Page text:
Arizona is a right-to-work state, so our employment law relating to termination generally favors the employer. But not always. The employee can find favorable law if the termination involves discriminantion or violation of the company’s own rules and procedures or in whistleblower situations.
It is critical to get to an experienced attorney when the problem first arises. This is so because the things you do or don’t do at the outset of the problem could determine the ultimate outcome. So you will need guidance. And sometimes when the employer hears from an attorney at the early stages, he will rethink the termination.
Other than defending against the employee claims listed above, the employer is most likely to get into confrontation with his employee when that employee has a special skill or has access to proprietary information and then decides to leave. Both sides have an understandable point of view: the employer hates the thought that he has trained that employee to now take the employer’s business, and the employee feels that she has given the employer what he paid her for but that now she has the right to pursue her profession in a way that benefits her.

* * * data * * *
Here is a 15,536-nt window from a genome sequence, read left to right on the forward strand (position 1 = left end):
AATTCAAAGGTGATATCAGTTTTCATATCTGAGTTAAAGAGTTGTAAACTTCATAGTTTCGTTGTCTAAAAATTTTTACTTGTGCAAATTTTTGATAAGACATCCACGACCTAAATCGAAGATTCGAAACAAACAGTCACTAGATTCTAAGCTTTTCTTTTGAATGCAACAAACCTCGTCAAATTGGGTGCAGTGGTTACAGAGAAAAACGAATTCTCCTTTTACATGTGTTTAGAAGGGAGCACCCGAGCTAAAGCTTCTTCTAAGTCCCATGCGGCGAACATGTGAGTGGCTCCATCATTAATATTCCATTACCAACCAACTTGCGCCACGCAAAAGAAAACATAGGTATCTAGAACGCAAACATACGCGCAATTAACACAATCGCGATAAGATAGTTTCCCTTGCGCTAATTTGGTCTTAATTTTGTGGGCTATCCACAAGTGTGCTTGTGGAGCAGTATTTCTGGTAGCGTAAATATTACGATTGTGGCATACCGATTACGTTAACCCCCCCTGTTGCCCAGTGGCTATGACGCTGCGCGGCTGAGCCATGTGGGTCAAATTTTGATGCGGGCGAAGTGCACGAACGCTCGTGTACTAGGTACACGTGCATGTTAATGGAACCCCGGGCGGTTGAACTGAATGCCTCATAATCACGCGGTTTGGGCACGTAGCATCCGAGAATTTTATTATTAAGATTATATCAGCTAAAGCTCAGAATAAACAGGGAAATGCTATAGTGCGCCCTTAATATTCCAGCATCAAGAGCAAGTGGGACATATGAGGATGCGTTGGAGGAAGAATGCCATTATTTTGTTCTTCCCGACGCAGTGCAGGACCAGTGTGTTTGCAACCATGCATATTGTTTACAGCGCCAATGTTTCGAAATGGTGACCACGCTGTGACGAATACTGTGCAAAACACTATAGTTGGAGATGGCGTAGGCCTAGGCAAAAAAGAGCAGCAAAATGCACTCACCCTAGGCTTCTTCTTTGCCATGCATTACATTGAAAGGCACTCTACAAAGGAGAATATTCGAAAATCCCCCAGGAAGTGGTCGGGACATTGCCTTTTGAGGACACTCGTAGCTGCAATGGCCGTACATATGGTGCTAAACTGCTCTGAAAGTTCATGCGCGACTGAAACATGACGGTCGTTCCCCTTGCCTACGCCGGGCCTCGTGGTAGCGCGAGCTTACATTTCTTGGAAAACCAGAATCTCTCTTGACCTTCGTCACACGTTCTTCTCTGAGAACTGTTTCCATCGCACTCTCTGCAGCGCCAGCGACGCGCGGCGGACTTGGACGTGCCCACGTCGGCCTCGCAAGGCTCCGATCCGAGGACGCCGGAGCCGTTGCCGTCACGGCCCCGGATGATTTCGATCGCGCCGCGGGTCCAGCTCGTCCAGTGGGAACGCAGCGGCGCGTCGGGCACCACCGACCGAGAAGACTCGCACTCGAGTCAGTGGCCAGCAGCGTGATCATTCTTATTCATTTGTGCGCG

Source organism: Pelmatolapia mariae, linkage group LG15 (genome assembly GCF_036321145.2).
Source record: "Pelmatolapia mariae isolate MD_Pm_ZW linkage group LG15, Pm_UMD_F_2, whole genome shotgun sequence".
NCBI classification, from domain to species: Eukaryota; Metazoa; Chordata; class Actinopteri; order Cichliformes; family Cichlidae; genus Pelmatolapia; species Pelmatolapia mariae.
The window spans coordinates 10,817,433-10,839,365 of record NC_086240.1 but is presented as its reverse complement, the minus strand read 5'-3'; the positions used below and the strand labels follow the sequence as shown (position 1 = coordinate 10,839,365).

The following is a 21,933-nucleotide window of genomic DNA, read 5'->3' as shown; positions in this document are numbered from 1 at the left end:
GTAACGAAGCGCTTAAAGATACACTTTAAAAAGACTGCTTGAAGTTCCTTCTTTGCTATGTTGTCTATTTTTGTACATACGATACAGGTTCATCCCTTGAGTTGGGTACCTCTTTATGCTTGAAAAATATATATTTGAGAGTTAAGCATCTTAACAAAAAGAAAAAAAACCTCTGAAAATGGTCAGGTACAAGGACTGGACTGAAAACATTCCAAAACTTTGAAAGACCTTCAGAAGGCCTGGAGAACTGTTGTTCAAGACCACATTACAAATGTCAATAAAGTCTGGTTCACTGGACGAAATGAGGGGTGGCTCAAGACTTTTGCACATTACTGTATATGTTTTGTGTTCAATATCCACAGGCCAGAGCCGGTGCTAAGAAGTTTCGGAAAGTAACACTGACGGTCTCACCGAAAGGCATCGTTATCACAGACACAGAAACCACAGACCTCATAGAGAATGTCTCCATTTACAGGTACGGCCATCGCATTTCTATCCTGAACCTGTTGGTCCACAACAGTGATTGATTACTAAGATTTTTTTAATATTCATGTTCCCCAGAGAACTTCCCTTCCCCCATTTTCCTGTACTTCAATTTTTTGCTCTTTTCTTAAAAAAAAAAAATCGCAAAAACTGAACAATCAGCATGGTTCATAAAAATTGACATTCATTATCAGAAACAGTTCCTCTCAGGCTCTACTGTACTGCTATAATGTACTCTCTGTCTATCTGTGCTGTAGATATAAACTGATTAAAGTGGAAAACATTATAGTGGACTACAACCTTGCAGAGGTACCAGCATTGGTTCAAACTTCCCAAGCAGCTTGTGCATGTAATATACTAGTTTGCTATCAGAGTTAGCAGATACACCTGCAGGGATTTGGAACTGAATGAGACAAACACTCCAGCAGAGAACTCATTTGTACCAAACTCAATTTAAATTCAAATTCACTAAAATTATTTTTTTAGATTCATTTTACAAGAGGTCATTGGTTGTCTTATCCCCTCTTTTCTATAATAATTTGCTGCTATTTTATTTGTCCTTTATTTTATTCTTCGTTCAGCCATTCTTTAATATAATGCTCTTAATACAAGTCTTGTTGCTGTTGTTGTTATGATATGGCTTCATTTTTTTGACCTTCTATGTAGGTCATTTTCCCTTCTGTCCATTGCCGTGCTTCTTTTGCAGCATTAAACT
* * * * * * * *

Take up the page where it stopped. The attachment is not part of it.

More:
The employer may have tried to avoid this problem by inserting a covenant not to compete or an anti-piracy provision into the employee’s contract. But those clauses get litigated frequently despite efforts to avoid litigation. Both sides need the assistance at the front end of the relationship in drafting those key clauses from a litigator who has seen how they breakdown in litigation. And when litigation appears to be a possibility, get to a lawyer for a consultation quickly to see just where you are on solid ground and where you are not.